Personality and late-life depression (WC2013-088)

Personality and late-life depression


Starting date: 01/12/2013


There is increasing interest in the contribution of personality characteristics in late-life depression. A new trend is going on, also reflected by the recent version of the Diagnostic and Statistical Manual of Mental Disorders (DSM-5, American Psychiatric Association, 2013), to approach personality in a dimensional way instead of merely in terms of disorders. In our study, we will adopt this approach by studying personality according the Five Factor Model (FFM, McCrae and Costa, 2008), which consists of five domains: Neuroticism (easily upset, not calm, maladjusted), Extraversion (energetic, assertive, talkative), Conscientiousness (responsible, dependable, orderly), Openness to Experience (imaginative, independent-minded, intellectual), and Agreeableness (good-natured, cooperative, trusting). Current evidence suggests that especially Neuroticism is strongly related to the occurrence (Duberstein et al., 2008; Hayward et al., 2013; Steunenberg et al., 2006; Weber et al., 2011), course (Duberstein et al., 2008; Canuto et al. 2009; Kling et al., 2003; Steunenberg et al., 2007, Steunenberg et al., 2009; Weiss et al., 2009)  and treatment outcome (Canuto et al., 2009; Hayward et al., 2013; Weber et al., 2011) of  late-life depression. Other Big Five domains are far less studied regarding late-life depression, but there is modest evidence for an association between lower levels of Extraversion (Weber et al., 2010; Weber et al., 2011 ), Conscientiousness (Hayward et al., 2013; Weber et al., 2012) and Openness (Weber et al., 2012) and  late-life depression diagnosis.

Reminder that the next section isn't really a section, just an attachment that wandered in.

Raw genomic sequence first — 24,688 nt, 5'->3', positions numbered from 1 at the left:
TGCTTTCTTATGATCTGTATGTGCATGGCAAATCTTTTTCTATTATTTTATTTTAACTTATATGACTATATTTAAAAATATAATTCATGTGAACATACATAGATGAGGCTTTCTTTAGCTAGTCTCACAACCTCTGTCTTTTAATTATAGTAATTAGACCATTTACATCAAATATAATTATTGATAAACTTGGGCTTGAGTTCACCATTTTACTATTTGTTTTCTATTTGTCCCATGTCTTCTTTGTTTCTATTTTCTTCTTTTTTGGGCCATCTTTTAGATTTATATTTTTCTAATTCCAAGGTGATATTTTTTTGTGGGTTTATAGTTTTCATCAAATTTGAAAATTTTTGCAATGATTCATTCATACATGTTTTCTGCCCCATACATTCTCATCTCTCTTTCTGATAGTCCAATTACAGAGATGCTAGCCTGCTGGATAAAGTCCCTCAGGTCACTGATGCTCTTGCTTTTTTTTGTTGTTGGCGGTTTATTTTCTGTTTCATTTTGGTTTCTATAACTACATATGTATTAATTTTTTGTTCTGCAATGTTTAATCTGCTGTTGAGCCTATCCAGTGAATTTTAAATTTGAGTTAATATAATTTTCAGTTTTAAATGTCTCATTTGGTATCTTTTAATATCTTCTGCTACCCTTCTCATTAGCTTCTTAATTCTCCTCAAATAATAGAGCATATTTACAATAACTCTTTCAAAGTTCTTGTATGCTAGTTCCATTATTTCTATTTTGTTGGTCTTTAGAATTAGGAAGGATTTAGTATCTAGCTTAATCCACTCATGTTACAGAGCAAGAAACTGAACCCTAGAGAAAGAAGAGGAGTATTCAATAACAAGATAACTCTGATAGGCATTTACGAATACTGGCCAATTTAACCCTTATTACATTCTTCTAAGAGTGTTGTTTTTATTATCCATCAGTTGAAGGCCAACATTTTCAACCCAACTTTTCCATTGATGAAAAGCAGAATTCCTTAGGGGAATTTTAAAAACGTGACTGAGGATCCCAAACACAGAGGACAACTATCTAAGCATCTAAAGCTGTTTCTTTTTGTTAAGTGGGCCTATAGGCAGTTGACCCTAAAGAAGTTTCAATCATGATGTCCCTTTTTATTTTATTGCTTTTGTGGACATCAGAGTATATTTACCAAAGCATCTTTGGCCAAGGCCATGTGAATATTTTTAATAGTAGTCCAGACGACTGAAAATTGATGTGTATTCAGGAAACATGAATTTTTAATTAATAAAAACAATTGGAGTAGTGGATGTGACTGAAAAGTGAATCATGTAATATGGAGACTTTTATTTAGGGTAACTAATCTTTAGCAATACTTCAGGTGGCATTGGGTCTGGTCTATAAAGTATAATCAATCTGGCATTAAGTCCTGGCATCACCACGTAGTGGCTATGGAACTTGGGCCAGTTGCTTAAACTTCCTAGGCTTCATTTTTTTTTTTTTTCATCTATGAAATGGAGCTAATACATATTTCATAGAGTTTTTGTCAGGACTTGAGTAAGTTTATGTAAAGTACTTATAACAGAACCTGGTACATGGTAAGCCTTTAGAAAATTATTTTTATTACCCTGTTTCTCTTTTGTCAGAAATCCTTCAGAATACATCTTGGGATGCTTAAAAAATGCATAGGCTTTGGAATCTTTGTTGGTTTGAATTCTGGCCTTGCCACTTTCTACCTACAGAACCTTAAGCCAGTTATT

Compared to the younger adult population (age 18-60 years), the role of Big Five personality factors and depression in older adults (age >60 years) has only been studied on a limited scale and it therefore deserves a more thorough consideration. In a recent study (Koorevaar et al., 2013) we examined the association between Big Five personality factors and several depression characteristics, including diagnosis, severity and age of onset. Both the presence of a depression diagnosis and severity of depression were significantly associated with higher Neuroticism (OR=1.35, 95% CI=1.28−1.43 and B=1.06, p<.001, respectively) and lower Extraversion (OR=.79, 95% CI=.75−.83; B=−.85, p<.001) and Conscientiousness (OR=.86, 95% CI=.81.−.90; B=−.86, p<.001). Earlier onset of depression was significantly associated with higher Openness (B=−.49, p=.026). 

Although the outcomes of our study confirms an association between late-life depression characteristics and Big Five personality, important issues remain unclear and deserve a more thorough consideration.